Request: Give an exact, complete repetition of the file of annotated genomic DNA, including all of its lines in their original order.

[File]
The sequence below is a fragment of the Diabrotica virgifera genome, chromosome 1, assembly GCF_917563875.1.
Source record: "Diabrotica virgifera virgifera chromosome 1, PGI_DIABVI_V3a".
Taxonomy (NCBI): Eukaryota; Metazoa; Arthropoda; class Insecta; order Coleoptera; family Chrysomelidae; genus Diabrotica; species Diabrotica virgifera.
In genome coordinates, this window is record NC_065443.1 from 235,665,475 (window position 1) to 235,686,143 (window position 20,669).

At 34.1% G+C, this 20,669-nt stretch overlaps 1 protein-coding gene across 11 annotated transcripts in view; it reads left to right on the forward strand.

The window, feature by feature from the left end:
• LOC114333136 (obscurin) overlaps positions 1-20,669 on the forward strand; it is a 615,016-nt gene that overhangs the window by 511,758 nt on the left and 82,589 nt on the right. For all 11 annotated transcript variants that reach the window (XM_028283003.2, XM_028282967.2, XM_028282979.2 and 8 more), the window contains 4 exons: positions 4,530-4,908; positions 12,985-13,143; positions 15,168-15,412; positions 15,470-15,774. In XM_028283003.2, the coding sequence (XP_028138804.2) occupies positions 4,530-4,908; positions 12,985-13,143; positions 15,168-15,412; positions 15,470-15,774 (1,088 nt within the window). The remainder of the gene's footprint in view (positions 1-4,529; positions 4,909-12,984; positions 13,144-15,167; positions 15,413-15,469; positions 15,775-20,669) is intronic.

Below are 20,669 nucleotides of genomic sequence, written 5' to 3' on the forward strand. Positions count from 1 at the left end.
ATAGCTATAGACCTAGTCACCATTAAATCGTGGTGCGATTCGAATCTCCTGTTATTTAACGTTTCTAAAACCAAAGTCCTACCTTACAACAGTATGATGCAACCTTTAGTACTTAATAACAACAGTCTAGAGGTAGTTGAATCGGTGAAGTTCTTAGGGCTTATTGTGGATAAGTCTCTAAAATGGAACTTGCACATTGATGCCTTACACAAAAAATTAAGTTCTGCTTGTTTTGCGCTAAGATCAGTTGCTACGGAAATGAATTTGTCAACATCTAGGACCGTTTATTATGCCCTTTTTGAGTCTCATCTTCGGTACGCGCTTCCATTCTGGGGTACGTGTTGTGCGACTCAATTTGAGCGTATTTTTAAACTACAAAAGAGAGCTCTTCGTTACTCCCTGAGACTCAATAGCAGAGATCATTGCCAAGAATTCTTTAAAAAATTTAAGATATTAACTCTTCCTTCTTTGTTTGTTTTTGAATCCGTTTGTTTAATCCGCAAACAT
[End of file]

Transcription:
The sequence below is a fragment of the Diabrotica virgifera genome, chromosome 1, assembly GCF_917563875.1.
Source record: "Diabrotica virgifera virgifera chromosome 1, PGI_DIABVI_V3a".
Taxonomy (NCBI): Eukaryota; Metazoa; Arthropoda; class Insecta; order Coleoptera; family Chrysomelidae; genus Diabrotica; species Diabrotica virgifera.
In genome coordinates, this window is record NC_065443.1 from 235,665,475 (window position 1) to 235,686,143 (window position 20,669).

At 34.1% G+C, this 20,669-nt stretch overlaps 1 protein-coding gene across 11 annotated transcripts in view; it reads left to right on the forward strand.

The window, feature by feature from the left end:
• LOC114333136 (obscurin) overlaps positions 1-20,669 on the forward strand; it is a 615,016-nt gene that overhangs the window by 511,758 nt on the left and 82,589 nt on the right. For all 11 annotated transcript variants that reach the window (XM_028283003.2, XM_028282967.2, XM_028282979.2 and 8 more), the window contains 4 exons: positions 4,530-4,908; positions 12,985-13,143; positions 15,168-15,412; positions 15,470-15,774. In XM_028283003.2, the coding sequence (XP_028138804.2) occupies positions 4,530-4,908; positions 12,985-13,143; positions 15,168-15,412; positions 15,470-15,774 (1,088 nt within the window). The remainder of the gene's footprint in view (positions 1-4,529; positions 4,909-12,984; positions 13,144-15,167; positions 15,413-15,469; positions 15,775-20,669) is intronic.

Below are 20,669 nucleotides of genomic sequence, written 5' to 3' on the forward strand. Positions count from 1 at the left end.
ATAGCTATAGACCTAGTCACCATTAAATCGTGGTGCGATTCGAATCTCCTGTTATTTAACGTTTCTAAAACCAAAGTCCTACCTTACAACAGTATGATGCAACCTTTAGTACTTAATAACAACAGTCTAGAGGTAGTTGAATCGGTGAAGTTCTTAGGGCTTATTGTGGATAAGTCTCTAAAATGGAACTTGCACATTGATGCCTTACACAAAAAATTAAGTTCTGCTTGTTTTGCGCTAAGATCAGTTGCTACGGAAATGAATTTGTCAACATCTAGGACCGTTTATTATGCCCTTTTTGAGTCTCATCTTCGGTACGCGCTTCCATTCTGGGGTACGTGTTGTGCGACTCAATTTGAGCGTATTTTTAAACTACAAAAGAGAGCTCTTCGTTACTCCCTGAGACTCAATAGCAGAGATCATTGCCAAGAATTCTTTAAAAAATTTAAGATATTAACTCTTCCTTCTTTGTTTGTTTTTGAATCCGTTTGTTTAATCCGCAAACAT